For those of us who do not have sons or daughters graduating this week, it's easy to take for granted how momentous this step is for the hundreds of students and their families taking part.
Many of those graduates are off to college or to the military, never to return again as full-time residents. Others will take their place alongside us in the work force, building their communities and raising families.
To all of them, we offer our congratulations and sincere wishes for good luck as they head out into the world.
We hesitate to admit this, but they may be in need of a good deal of luck. And by that we refer to far more than just the tight job market and the rising cost of living. Those things will pass like all recessions have passed before. We wish we were sending them off into an economy with loads of high-paying jobs, but the age-old virtues of hard work and perseverance still count for a lot.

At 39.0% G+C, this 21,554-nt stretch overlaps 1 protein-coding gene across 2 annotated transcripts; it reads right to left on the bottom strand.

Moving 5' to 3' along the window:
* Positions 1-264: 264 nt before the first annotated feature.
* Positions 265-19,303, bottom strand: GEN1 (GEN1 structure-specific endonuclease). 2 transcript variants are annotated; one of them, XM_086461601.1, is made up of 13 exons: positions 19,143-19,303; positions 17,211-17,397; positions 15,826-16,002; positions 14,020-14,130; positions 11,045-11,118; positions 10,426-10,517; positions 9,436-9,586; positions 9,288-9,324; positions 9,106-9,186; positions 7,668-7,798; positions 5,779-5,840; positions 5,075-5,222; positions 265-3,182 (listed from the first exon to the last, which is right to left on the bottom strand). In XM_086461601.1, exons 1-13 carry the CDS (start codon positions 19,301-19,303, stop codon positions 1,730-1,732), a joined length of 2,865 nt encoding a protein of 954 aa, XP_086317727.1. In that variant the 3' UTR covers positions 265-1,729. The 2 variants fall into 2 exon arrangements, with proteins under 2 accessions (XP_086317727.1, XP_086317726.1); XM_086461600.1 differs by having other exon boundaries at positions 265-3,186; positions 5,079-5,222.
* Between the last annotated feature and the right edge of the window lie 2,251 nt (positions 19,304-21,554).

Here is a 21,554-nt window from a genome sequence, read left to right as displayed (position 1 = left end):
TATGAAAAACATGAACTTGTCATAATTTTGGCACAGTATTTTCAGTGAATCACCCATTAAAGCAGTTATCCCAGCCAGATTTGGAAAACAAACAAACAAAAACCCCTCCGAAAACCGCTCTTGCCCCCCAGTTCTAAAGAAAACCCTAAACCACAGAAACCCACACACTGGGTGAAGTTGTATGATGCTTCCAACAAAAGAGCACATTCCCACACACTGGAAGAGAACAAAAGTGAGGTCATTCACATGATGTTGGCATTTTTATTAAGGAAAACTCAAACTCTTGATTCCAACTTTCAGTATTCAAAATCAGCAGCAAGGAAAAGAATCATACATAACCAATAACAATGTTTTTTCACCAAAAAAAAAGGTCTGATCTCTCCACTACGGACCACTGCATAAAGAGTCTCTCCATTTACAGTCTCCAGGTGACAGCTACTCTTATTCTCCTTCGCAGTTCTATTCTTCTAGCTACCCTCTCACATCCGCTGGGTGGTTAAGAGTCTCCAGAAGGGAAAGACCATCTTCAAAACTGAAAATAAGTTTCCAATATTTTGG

The overriding problem is that the jury is still out on whether we, the generations ahead of these graduates, are fulfilling our responsibility of leaving this country in better shape than it was when we inherited it. Our apologies if that fear proves to be true, but we welcome you as educated adults to work alongside us to put to rest any suggestions that our country's greatness is waning.
If that seems like a tall order, remember that all we're really asking is for you to be good citizens. Never stop learning, find a greater purpose in life than personal gain, and be a participant in democracy.
And, if you're moving away, come back and visit often. This will always be your hometown.
• This editorial represents the view of the Nevada Appeal Editorial Board